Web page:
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Friday 03 December 2021

‘Container chaos’ to continue – ANZ

1st July 2021 By Staff Reporter | news@foodticker.co.nz | @foodtickernz

Covid-19 induced congestion in the global shipping industry is likely to continue well into 2022, with skyrocketing costs hitting New Zealand primary producers hard, according to ANZ.

Shipping costs are skyrocketing for the country’s exporters, says ANZ.

The bank’s Container chaos: the impact on NZ primary producers report released today described the current environment as “extremely challenging” for importers and exporters because of freight delays and elevated freight costs.

“Over the past couple of decades supply chains have become increasingly reliant on having goods delivered just-in-time, effectively reducing the cost of holding inventory,” ANZ said.

“But for this to work, global freight networks need to be operating in a reliable and efficient manner, which is not the case today.”

The delays ships were facing at ports struggling with reduced capacity, huge backlogs to clear and strong incoming demand, which was equivalent to reducing the global shipping fleet.

In response, shipping companies faced with strong demand and limited supply have reacted by hiking their freight costs and charging clients additional fees if they wanted cargo offloaded at ports with long wait times. They have also in some cases reverted to the most profitable routes and most efficient ports.

“The impact of the freight disruptions is being felt acutely by our export sector,” ANZ said with skyrocketing shipping costs meaning a lower proportion of value being returned to New Zealand’s primary producers.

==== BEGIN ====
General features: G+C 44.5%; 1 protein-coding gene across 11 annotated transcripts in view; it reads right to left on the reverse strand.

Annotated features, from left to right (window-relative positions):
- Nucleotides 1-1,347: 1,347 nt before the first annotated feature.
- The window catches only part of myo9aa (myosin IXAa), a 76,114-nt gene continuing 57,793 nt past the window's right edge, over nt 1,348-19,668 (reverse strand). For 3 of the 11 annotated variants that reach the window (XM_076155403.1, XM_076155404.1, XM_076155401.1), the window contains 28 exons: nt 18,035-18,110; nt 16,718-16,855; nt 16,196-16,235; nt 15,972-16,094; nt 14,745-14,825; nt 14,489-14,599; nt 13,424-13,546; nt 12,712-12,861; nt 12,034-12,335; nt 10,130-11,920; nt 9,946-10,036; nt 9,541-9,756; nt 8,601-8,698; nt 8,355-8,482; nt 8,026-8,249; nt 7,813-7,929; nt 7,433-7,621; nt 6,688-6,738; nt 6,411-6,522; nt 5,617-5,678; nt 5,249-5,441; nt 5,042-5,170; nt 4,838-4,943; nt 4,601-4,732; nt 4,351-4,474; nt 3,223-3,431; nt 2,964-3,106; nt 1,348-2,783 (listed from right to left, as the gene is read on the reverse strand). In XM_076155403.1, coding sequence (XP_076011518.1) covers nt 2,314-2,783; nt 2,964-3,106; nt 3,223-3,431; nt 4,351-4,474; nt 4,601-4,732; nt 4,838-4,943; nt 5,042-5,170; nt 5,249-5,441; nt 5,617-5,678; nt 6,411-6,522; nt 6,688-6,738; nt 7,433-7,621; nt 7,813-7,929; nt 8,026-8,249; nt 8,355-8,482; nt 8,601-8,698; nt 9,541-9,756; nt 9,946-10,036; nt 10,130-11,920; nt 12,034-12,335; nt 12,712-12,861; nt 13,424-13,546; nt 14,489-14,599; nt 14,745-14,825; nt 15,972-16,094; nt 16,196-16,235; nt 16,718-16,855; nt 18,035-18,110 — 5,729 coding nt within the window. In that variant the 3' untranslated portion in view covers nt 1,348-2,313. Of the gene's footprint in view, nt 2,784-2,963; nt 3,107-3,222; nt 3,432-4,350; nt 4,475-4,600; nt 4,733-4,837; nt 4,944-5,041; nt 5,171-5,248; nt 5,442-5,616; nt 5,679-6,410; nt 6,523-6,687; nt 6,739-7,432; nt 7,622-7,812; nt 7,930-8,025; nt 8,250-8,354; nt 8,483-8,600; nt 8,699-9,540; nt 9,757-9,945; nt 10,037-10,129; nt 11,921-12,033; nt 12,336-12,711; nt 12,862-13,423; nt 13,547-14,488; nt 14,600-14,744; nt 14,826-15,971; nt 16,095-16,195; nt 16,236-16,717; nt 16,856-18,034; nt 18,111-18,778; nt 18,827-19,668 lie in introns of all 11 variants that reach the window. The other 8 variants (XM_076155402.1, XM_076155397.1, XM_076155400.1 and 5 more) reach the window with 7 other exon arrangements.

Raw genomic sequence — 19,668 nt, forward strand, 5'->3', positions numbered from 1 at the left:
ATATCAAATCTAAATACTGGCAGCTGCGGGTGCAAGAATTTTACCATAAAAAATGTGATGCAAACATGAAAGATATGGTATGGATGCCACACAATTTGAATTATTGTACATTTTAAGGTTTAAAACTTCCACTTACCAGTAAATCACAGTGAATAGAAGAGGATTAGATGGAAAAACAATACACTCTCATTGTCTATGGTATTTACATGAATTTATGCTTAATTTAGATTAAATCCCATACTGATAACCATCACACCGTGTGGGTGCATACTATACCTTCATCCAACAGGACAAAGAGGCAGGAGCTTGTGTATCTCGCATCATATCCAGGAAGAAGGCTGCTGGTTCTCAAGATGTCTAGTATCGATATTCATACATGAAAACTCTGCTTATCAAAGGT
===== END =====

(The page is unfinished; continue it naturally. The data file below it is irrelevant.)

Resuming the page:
“This is particularly the case for chilled products with limited shelf lives, and low-volume exporters who rely on being able to access space on commercial ships for a few containers at a time.”

The ANZ team, led by chief economist Sharon Zollner, added that until there was a shift in the current dynamics, there was no end in sight to the disruption with estimates of when global shipping routes and costs would return to ‘normal’ continually pushed out.

“Shipping companies are currently making abnormally high returns and are flat out to boot, so have no incentive to
reduce their prices to gain market share,” the banks said.

“For shipping demand to normalise, some of the global consumer demand for goods needs to wane, either because the great substitution from holidays to things partially reverses as travel opens up again, and/or because global
(particularly US) consumers feel the need to be more prudent with their spending.

“The latter could hit demand for our top-end exports, so exporters should cross fingers rather for the former. Importers will also be hoping things improve as getting goods in just keep getting harder for them as well.”

Click here for ANZ’s Container chaos: the impact on NZ primary producers report.

 

 


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